Today is January 20th, and while every four years we know this day as Inauguration Day, it is also World Penguin Appreciation Day. While we may thing of the words: cute, wet, wild, and fun when talking about penguins, what most people don’t realize is that some penguin species are endangered.
At the Audubon Institute’s Aquarium of the America’s, African penguins do a great job and looking cool and enjoying life, but they also serve as ambassadors for their friend’s in the wild. Unfortunately that population is rapidly decreasing.
Emily Callahan, an aviculturalist with the aquarium, tells us that over the past 30 years alone, the African penguin’s population in the wild has dropped 60%. A staggering loss in such a short amount of time. In fact, today’s population is only 2% of what it once was. That’s right… just two percent.
The reason is habitat and food supply losses due to human activity. Coastal areas in South America and Namibia, where the African penguin lives, are increasingly being over-fished of the Cape Anchovy. This anchovy is the African penguins main source of food in the wild. With over-fishing, the penguins are forced to go farther and farther for food which is unfortunately leading to starvation.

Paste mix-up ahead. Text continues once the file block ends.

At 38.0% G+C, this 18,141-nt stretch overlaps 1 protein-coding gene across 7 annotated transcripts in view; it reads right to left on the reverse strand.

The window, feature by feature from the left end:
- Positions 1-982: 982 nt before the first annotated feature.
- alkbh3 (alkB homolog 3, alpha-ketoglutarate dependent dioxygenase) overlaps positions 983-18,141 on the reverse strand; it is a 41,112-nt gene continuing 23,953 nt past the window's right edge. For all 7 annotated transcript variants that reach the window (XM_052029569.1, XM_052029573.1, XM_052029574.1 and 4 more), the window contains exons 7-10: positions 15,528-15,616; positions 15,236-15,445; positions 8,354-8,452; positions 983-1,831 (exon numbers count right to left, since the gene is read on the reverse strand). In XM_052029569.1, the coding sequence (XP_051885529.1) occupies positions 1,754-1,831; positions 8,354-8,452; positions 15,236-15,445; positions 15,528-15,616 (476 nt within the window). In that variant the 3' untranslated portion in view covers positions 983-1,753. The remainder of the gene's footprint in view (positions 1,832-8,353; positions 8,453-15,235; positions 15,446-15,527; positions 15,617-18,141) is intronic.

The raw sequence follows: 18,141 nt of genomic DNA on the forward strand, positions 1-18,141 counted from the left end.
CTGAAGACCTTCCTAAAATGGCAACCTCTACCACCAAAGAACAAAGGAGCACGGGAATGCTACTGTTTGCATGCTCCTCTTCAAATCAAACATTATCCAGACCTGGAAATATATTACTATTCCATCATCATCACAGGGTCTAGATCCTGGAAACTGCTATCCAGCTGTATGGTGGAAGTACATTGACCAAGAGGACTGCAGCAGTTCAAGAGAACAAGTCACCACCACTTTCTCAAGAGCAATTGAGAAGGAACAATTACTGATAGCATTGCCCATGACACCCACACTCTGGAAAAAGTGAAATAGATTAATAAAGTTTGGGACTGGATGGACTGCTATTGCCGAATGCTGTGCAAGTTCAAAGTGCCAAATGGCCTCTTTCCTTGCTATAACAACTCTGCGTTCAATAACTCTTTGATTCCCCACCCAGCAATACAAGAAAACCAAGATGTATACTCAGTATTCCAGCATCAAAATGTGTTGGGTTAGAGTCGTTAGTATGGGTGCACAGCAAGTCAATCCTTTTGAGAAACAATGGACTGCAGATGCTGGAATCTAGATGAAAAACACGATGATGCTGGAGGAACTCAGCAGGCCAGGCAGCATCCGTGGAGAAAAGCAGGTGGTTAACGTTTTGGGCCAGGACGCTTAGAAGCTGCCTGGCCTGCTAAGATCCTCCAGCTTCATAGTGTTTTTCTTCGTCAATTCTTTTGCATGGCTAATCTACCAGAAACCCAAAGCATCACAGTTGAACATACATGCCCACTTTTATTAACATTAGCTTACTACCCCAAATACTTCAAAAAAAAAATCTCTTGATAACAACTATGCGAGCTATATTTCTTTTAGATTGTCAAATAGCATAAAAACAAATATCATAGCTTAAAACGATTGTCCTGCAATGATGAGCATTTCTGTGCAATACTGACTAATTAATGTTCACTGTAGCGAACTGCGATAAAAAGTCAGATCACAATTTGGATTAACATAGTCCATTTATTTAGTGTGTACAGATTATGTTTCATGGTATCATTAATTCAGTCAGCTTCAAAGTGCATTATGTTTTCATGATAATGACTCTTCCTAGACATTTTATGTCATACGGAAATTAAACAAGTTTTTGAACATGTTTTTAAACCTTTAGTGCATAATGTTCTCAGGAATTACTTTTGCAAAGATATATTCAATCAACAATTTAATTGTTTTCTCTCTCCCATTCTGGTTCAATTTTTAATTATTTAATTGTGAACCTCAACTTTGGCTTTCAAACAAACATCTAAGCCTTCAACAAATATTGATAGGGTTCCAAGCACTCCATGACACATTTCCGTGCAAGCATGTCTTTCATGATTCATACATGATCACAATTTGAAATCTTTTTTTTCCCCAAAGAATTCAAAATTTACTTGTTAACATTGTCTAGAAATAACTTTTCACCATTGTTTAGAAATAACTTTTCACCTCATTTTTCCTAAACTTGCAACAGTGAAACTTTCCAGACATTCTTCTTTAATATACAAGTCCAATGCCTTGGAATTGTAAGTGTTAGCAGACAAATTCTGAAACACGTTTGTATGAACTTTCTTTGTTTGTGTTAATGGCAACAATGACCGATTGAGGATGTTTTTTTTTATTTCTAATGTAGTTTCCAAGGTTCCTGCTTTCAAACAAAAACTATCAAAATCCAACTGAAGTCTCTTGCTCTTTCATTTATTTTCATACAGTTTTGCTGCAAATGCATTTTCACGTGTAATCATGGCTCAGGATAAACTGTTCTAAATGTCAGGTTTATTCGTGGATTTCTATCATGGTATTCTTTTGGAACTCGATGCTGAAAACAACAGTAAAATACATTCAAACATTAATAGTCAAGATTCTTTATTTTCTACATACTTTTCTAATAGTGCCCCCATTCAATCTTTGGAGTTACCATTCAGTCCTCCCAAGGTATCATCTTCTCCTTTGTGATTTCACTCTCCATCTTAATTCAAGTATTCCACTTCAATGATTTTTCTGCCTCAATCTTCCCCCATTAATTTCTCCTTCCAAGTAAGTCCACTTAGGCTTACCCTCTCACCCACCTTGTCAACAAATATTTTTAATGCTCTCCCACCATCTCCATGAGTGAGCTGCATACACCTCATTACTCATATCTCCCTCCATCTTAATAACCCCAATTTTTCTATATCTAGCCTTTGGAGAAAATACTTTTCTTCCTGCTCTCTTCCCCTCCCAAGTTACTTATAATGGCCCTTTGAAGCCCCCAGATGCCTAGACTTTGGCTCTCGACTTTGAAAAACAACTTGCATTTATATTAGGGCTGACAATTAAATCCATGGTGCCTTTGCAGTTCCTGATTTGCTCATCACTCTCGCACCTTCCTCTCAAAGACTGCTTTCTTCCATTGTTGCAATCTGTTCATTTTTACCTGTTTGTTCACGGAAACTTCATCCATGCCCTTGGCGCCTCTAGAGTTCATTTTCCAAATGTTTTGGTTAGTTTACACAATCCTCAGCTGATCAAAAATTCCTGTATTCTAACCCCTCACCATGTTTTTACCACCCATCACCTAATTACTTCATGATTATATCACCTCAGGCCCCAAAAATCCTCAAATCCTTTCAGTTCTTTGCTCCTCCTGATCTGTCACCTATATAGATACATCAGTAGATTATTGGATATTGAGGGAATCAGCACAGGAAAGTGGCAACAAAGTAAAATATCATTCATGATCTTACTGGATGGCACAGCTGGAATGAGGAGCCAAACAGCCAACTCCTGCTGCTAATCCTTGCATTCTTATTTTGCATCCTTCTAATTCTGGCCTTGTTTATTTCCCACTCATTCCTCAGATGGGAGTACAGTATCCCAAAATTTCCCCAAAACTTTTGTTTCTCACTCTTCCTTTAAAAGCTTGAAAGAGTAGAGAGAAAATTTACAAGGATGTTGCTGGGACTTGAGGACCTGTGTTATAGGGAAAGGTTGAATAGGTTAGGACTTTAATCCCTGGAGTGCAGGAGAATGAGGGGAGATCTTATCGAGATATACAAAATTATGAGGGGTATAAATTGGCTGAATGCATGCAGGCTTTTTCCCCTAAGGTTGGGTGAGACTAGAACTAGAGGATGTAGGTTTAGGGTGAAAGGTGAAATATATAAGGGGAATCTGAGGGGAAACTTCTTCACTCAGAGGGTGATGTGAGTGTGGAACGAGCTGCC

The good news is that there are a few things you can do to help. Start off by choosing sustainable seafood options. By choosing sustainability, you aren’t affect the health and habitats of other animals who rely on seafood to survive. Another option is to choose local seafood. By choosing seafood in your own backyard, you diminish the demand from other areas of the globe which may in turn diminish over-fishing and give the penguins and other animals less competition for their food.
Can’t get enough penguins? Click here for the Aquarium of the America’s penguin-cam to see our own African penguins 24/7.